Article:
Hastily-scrawled drawings of male genitalia have appeared on walls, school desks, and other flat surfaces around the world since the dawn of human history, but it’s not every day that you see a giant dong rendered in jet-smoke across the heavens.
The good people of Okanogan County, Washington can now check that item off their bucket list thanks to a mischievous Navy pilot, whose obscene sky-drawings have brought joy to some and grief to others — including his (or her) chain-of-command.
“The Navy holds its aircrew to the highest standards and we find this absolutely unacceptable, of zero training value and we are holding the crew accountable,” Naval Air Station Whidbey Island officials said in a statement to Spokane’s KREM Channel 2 News, which posted a series of viewer-submitted photos of the sky dong on its website on Nov. 17.
While many appear to have appreciated the pilot’s high-flying shenanigans — Okanogan County resident Anahi Torres accompanied the photo of the sky dong she uploaded to Twitter with a caption that reads “The most monumental thing to happen in omak. A penis in the sky” — not everyone was so impressed. KREM 2 reports that a local mother who sent the station pictures she took of the sky dong was deeply upset by it, afraid that she might have to explain the drawing to her young children.
The Navy has not publically released the pilot’s identity, and what punishment he or she will endure as a result of this stunt is unknown. The matter will likely be handled by the Navy internally as sky dongs, offensive as they may be, are not illegal: FAA officials told KREM 2 that “unless the act poses a safety risk, their is nothing they can do about.”
However, those who stared at the sky dong long enough to suffer a strained neck or sun-damage to their retinas could argue that this was not a victimless crime.
But was it intentional? KREM 2 seemed to raise the possibility that the pilot could have had some other image in mind when he or she was swirling over Okanogan County on Nov. 16. “Photos sent to KREM2 by multiple sources show skydrawings of what some people are saying is male genitalia,” the station’s article reads.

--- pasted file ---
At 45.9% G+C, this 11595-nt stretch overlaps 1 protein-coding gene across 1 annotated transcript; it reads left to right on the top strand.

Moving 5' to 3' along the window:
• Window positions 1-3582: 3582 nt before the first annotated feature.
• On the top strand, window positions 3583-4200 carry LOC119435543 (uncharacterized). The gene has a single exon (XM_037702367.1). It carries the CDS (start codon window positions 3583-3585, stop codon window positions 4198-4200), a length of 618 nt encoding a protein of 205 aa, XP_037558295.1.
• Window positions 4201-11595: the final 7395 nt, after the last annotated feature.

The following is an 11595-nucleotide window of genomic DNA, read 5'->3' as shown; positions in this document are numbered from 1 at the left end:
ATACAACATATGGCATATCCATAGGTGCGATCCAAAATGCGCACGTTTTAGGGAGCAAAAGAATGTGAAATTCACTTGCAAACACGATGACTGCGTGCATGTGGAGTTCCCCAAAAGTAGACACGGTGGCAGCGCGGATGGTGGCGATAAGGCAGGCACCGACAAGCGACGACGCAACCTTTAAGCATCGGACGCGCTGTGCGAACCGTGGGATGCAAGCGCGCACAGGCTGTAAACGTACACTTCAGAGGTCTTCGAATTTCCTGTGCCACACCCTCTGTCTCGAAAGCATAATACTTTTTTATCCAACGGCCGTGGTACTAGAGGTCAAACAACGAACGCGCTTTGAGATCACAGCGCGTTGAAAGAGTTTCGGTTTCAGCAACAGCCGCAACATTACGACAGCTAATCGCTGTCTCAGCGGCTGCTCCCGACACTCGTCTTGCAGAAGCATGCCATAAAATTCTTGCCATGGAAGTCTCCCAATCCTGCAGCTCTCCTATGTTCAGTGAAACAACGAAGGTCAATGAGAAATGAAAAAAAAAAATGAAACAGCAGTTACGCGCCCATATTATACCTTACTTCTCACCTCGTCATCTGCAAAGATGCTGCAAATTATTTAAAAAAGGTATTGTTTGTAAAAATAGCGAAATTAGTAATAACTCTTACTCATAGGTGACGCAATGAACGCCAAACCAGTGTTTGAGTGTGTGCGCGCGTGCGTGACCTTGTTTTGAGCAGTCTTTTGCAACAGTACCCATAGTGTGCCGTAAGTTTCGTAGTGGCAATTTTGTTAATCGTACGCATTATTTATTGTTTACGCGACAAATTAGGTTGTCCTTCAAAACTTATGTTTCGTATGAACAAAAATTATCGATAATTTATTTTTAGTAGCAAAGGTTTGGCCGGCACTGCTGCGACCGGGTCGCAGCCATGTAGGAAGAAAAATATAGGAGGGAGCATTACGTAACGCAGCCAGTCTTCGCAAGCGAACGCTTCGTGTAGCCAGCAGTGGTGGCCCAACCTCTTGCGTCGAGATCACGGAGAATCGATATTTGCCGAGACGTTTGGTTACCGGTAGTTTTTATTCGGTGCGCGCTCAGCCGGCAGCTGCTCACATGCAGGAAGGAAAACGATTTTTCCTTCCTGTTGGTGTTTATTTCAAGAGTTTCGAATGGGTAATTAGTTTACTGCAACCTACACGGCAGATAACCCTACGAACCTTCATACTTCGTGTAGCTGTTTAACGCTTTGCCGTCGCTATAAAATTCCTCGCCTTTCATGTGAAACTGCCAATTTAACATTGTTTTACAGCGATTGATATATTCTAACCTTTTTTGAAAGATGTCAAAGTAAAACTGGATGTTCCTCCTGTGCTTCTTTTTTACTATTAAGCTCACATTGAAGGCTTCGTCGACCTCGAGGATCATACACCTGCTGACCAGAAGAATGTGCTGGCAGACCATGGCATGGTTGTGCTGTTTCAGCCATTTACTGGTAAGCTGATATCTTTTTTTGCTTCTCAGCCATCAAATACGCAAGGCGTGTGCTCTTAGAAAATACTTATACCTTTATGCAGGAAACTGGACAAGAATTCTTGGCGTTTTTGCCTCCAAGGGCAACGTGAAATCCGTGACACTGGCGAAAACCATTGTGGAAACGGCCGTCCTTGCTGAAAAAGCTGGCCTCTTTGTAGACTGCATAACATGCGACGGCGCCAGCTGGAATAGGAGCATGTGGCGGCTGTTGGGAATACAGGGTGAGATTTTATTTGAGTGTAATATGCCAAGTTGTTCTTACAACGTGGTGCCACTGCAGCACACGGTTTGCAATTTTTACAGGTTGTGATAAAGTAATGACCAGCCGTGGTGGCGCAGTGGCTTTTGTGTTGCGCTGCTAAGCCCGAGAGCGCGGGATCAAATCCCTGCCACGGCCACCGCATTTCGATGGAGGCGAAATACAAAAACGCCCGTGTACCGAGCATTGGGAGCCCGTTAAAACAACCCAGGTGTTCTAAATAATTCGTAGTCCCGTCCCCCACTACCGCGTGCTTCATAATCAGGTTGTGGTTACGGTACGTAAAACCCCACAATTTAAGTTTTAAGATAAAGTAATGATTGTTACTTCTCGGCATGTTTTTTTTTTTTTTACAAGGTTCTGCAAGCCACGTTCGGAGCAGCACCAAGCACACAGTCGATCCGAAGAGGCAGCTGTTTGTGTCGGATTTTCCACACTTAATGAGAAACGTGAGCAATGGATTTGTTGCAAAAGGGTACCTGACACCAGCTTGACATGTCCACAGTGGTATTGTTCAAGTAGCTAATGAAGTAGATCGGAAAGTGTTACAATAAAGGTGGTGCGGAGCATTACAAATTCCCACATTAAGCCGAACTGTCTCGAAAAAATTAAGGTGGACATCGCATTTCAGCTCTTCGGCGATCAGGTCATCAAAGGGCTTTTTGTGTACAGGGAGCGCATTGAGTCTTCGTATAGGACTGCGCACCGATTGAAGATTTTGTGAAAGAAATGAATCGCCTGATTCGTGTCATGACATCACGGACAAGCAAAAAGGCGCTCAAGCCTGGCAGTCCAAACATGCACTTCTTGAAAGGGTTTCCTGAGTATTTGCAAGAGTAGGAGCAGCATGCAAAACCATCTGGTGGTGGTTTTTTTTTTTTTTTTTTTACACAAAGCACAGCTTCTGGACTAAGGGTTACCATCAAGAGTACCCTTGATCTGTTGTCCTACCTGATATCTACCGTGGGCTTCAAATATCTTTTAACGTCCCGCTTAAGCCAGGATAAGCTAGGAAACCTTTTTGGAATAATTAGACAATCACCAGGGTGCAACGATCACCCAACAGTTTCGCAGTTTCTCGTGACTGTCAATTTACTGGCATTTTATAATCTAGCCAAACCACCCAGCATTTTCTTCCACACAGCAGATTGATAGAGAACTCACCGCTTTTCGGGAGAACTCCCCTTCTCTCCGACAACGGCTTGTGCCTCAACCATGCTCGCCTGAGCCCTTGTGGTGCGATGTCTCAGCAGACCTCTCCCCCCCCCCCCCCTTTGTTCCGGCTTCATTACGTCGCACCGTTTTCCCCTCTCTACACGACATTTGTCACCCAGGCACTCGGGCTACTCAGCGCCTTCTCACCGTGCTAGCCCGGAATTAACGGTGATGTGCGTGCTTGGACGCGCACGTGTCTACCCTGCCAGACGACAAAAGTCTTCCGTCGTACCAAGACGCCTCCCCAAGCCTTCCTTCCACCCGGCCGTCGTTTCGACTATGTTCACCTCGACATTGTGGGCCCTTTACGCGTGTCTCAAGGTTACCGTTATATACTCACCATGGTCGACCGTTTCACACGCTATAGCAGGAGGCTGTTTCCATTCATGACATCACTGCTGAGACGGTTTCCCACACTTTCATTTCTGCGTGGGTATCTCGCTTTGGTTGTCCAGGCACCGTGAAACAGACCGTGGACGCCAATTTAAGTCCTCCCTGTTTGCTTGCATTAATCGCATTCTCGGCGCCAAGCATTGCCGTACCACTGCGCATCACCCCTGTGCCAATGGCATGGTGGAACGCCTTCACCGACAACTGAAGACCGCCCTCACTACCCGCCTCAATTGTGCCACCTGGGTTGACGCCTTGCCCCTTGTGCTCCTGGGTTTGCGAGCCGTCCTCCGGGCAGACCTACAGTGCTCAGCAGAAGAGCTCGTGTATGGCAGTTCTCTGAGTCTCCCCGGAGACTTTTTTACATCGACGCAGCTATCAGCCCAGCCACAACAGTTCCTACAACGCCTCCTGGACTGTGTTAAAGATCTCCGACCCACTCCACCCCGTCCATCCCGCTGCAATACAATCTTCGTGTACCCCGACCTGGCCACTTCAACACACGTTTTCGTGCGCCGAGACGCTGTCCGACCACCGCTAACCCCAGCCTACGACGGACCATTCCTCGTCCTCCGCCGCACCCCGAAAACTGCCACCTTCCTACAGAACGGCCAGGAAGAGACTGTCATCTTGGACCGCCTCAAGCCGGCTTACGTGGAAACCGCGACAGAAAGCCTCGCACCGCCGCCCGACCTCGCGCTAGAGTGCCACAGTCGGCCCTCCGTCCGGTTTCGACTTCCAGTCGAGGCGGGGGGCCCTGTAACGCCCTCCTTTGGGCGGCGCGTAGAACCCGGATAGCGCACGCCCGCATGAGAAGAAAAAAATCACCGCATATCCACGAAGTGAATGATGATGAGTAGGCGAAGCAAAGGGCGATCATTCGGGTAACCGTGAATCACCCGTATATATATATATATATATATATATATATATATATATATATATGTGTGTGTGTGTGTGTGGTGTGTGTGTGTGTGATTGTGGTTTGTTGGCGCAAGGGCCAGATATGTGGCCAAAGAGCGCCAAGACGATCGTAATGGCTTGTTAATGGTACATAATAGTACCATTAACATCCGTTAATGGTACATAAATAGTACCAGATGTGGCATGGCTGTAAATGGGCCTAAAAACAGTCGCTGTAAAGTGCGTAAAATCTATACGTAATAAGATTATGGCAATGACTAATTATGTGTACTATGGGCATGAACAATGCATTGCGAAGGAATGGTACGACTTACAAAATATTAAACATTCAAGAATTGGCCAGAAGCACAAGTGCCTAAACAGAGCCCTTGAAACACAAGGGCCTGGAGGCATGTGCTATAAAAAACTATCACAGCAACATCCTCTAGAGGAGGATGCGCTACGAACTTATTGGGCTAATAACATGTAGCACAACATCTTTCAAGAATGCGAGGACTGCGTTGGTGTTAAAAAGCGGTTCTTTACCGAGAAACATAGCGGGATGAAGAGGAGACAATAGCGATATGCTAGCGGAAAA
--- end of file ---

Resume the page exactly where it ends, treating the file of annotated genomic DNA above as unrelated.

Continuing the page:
(U.S. Navy photo by Mass Communication Specialist 1st Class Brian M. Wilbur.)
Defense officials will brief President Donald Trump's national security team on a plan that involves sending 5,000 more troops to the Middle East to deter Iran, Task & Purpose has learned.
So far, no decisions have been made about whether to send the reinforcements to the region, unnamed U.S. officials told CNN's Barbara Starr.
"The military capabilities being discussed include sending additional ballistic missile defense systems, Tomahawk cruise missiles on submarines, and surface ships with land attack capabilities for striking at a long range," CNN reports. "Specific weapons systems and units have not been identified."
The thousands of sailors, Coasties and Marines who descend on New York City every year for Fleet Week are an awesome sight to behold on their own, but this year's confab of U.S. service members includes a uniquely powerful homecoming as well.
When an Air Force major called J.J. completed a solo flight in the U-2 in late August 2016 — 60 years after the high-flying aircraft was introduced — he became the 1,000th pilot to do so.
J.J., whose name was withheld by the U.S. Air Force for security reasons, earned his solo patch a few days after pilots No. 998 and No. 999. Those three pilots are in distinguished company, two fellow pilots said this month.
"We have a pretty small, elite team of folks. We're between about 60 and 70 active-duty pilots at any given time," Maj. Matt "Top" Nauman said during an Air Force event at the Intrepid Sea, Air, and Space Museum in New York City.
"We're about 1,050 [pilots] right now. So to put that in context, there are more people with Super Bowl rings than there are people with U-2 patches," Nauman added. "It's a pretty small group of people that we've hired over the last 60 to 65 years."
In what appear to be his first public remarks on U.S. national security since his resignation as Secretary of Defense, retired Marine Gen. James Mattis offered a word of caution to President Donald Trump amid escalating tensions with Iran on Tuesday.
"The United States should buy time to keep peace and stability and allow diplomats to work diplomacy on how to keep peace for one more hour, one more day, one more week, a month or a year," Mattis said during remarks in the United Arab Emirates.
"Iran's behavior must change," Mattis added, "[but] the military must work to buy time for diplomats to work their magic."